Project Practitioners > Cognitive Dissonance - Investment in Hard Skills vs. Soft Skills

Cognitive Dissonance - Investment in Hard Skills vs. Soft Skills

By Cinda Voegtli

Managers and executives lament the poor leadership and interpersonal skills among their project managers, yet recent studies have revealed that organizations spend almost twice as much on the hard skills of project management vs. the soft skills, and that spending on soft skills has actually decreased in the past few years. What’s wrong with this picture?

This flummoxes me.  I don't talk to anyone who thinks the hard skills trump the people skills.  None of us get anywhere with schedules, charters, other PM tools and techniques, without the soft skills to adapt to our audience, influence, overcome objections, etc.

I'm curious about what attitudes might be contributing to this mis-weighting of soft skills training spend. This is me speculating, and inviting others to share what they think - and what they're seeing in their own organizations.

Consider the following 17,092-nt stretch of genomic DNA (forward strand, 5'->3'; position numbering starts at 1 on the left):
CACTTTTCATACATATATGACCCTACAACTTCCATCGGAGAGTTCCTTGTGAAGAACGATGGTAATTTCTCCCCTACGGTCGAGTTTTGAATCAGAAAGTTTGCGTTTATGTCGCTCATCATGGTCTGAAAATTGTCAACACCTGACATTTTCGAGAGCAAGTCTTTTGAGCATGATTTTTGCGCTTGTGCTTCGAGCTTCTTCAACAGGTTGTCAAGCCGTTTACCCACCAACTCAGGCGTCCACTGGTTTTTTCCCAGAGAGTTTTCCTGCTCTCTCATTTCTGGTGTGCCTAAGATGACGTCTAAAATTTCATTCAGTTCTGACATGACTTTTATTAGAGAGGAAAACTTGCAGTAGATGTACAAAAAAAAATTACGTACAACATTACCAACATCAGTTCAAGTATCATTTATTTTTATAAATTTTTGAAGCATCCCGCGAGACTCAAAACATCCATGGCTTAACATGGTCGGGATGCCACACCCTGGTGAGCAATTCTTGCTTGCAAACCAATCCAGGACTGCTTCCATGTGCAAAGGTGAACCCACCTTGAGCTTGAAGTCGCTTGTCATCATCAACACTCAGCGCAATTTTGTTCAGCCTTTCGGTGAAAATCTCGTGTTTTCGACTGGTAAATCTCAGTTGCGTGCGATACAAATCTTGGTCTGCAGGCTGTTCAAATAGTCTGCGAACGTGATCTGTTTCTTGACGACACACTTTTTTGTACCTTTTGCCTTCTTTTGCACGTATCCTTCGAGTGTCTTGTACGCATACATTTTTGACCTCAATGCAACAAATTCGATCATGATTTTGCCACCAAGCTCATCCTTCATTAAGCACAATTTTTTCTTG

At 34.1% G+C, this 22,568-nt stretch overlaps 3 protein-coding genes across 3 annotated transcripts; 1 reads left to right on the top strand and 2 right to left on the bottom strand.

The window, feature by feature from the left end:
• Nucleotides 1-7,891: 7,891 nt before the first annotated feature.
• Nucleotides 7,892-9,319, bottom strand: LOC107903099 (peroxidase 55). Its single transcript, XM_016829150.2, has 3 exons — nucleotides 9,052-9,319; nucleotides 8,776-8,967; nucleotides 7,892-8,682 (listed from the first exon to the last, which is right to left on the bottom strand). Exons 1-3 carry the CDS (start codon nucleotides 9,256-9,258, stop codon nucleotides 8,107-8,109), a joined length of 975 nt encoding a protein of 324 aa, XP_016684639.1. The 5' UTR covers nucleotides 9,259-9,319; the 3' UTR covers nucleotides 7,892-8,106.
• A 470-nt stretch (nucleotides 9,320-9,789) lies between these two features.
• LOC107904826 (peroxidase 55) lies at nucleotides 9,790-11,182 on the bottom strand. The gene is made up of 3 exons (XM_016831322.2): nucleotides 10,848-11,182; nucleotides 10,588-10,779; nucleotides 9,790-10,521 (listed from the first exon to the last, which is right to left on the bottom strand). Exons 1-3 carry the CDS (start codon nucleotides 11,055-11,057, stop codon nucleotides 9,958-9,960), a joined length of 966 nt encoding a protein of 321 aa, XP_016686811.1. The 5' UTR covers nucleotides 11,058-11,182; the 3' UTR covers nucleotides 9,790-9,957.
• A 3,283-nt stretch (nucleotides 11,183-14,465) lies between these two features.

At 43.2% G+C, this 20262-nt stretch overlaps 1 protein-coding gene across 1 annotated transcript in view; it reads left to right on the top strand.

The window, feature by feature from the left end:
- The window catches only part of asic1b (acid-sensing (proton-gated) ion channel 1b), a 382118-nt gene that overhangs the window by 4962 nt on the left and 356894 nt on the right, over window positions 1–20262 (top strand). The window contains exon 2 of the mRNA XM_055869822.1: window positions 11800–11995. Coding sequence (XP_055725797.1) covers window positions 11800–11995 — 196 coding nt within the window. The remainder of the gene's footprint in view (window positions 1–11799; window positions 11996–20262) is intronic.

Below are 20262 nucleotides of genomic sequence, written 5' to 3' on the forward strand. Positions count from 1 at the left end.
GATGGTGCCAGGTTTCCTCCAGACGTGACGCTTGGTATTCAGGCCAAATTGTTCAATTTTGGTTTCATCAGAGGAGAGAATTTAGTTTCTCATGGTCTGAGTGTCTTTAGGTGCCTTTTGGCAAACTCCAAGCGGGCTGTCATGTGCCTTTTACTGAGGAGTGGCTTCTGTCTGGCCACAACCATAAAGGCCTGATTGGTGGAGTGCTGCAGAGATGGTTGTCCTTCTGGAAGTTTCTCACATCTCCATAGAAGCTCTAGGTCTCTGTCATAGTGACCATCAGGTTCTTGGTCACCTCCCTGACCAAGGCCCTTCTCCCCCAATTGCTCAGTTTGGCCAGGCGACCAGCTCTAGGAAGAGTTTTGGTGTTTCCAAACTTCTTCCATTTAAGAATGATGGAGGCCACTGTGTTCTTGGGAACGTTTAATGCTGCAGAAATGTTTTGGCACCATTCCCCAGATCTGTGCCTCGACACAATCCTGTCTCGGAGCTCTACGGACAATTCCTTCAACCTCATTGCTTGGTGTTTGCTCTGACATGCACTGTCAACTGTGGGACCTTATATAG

1. Do hard skills seem a more valid use of training money if the goal is to "teach everyone project management"?

2. Are soft skills handled as a more centralized, generalized purchase by L&D, vs. a specialized project management-related purchase? Possibly leading to the courses not being tied well enough to project-slanted applications, and/or people trolling for "project management training" not recognizing that those soft skills courses are ALSO important.

3. Are people actually taking soft skills courses, but managers and executives don't see the results they're after? (whether because the courses are not tuned to project work... OR because the PMs might ALSO need coaching to help practice and adjust and put the new skills to work effectively).

4.  Are leadership courses slanted as for "high potential line management track" people, and the leadership needs of  project managers not recognized, or at least not addressed properly in the leadership courses and organization does have?  Do PMs signing up for internal training realize that they need that aspect too?

Whatever the reasons behind a decrease in soft skill investment, this is not good. Food for thought. 





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